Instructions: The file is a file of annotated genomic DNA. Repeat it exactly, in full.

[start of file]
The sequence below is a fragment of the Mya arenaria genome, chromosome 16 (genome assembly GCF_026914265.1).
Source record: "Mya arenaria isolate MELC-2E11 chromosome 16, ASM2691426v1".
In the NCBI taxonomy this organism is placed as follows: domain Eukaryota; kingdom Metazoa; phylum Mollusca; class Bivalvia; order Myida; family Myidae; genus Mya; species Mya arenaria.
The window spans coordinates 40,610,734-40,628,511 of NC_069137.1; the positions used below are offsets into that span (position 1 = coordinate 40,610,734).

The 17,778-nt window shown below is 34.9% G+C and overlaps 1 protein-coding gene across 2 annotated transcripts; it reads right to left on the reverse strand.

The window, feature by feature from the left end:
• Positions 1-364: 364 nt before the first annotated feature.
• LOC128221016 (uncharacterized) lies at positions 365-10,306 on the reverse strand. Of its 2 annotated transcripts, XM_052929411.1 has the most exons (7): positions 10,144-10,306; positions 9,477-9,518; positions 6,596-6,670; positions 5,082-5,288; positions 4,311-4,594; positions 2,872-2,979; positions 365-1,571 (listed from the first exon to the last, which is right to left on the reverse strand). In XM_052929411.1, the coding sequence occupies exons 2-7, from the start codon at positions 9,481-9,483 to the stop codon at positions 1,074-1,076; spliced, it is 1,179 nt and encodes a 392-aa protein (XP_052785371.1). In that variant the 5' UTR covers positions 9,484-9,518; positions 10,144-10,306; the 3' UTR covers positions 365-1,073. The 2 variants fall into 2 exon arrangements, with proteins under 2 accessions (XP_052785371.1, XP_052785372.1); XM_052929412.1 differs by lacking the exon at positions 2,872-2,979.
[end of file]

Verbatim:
The sequence below is a fragment of the Mya arenaria genome, chromosome 16 (genome assembly GCF_026914265.1).
Source record: "Mya arenaria isolate MELC-2E11 chromosome 16, ASM2691426v1".
In the NCBI taxonomy this organism is placed as follows: domain Eukaryota; kingdom Metazoa; phylum Mollusca; class Bivalvia; order Myida; family Myidae; genus Mya; species Mya arenaria.
The window spans coordinates 40,610,734-40,628,511 of NC_069137.1; the positions used below are offsets into that span (position 1 = coordinate 40,610,734).

The 17,778-nt window shown below is 34.9% G+C and overlaps 1 protein-coding gene across 2 annotated transcripts; it reads right to left on the reverse strand.

The window, feature by feature from the left end:
• Positions 1-364: 364 nt before the first annotated feature.
• LOC128221016 (uncharacterized) lies at positions 365-10,306 on the reverse strand. Of its 2 annotated transcripts, XM_052929411.1 has the most exons (7): positions 10,144-10,306; positions 9,477-9,518; positions 6,596-6,670; positions 5,082-5,288; positions 4,311-4,594; positions 2,872-2,979; positions 365-1,571 (listed from the first exon to the last, which is right to left on the reverse strand). In XM_052929411.1, the coding sequence occupies exons 2-7, from the start codon at positions 9,481-9,483 to the stop codon at positions 1,074-1,076; spliced, it is 1,179 nt and encodes a 392-aa protein (XP_052785371.1). In that variant the 5' UTR covers positions 9,484-9,518; positions 10,144-10,306; the 3' UTR covers positions 365-1,073. The 2 variants fall into 2 exon arrangements, with proteins under 2 accessions (XP_052785371.1, XP_052785372.1); XM_052929412.1 differs by lacking the exon at positions 2,872-2,979.